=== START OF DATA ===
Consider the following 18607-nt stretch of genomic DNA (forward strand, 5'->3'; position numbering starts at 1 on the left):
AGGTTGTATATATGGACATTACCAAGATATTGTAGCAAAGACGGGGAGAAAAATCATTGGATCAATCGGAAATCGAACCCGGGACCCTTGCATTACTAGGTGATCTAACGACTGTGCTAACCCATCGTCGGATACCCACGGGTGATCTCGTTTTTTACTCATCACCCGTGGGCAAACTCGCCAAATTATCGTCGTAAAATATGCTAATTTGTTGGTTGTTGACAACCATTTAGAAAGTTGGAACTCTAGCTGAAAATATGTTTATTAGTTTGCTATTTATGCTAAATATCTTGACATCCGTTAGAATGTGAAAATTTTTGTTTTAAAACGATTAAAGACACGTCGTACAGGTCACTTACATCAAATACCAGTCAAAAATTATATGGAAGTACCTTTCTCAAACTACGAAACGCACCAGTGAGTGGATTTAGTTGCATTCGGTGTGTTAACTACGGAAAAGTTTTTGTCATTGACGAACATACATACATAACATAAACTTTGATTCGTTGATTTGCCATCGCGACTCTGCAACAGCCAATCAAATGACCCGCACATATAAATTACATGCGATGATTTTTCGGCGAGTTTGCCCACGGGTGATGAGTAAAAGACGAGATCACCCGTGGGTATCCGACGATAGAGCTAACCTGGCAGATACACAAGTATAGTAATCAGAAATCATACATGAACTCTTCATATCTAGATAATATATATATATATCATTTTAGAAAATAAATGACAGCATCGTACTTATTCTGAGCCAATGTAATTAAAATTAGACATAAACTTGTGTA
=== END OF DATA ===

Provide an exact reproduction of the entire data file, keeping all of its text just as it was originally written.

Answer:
Consider the following 18607-nt stretch of genomic DNA (forward strand, 5'->3'; position numbering starts at 1 on the left):
AGGTTGTATATATGGACATTACCAAGATATTGTAGCAAAGACGGGGAGAAAAATCATTGGATCAATCGGAAATCGAACCCGGGACCCTTGCATTACTAGGTGATCTAACGACTGTGCTAACCCATCGTCGGATACCCACGGGTGATCTCGTTTTTTACTCATCACCCGTGGGCAAACTCGCCAAATTATCGTCGTAAAATATGCTAATTTGTTGGTTGTTGACAACCATTTAGAAAGTTGGAACTCTAGCTGAAAATATGTTTATTAGTTTGCTATTTATGCTAAATATCTTGACATCCGTTAGAATGTGAAAATTTTTGTTTTAAAACGATTAAAGACACGTCGTACAGGTCACTTACATCAAATACCAGTCAAAAATTATATGGAAGTACCTTTCTCAAACTACGAAACGCACCAGTGAGTGGATTTAGTTGCATTCGGTGTGTTAACTACGGAAAAGTTTTTGTCATTGACGAACATACATACATAACATAAACTTTGATTCGTTGATTTGCCATCGCGACTCTGCAACAGCCAATCAAATGACCCGCACATATAAATTACATGCGATGATTTTTCGGCGAGTTTGCCCACGGGTGATGAGTAAAAGACGAGATCACCCGTGGGTATCCGACGATAGAGCTAACCTGGCAGATACACAAGTATAGTAATCAGAAATCATACATGAACTCTTCATATCTAGATAATATATATATATATCATTTTAGAAAATAAATGACAGCATCGTACTTATTCTGAGCCAATGTAATTAAAATTAGACATAAACTTGTGTA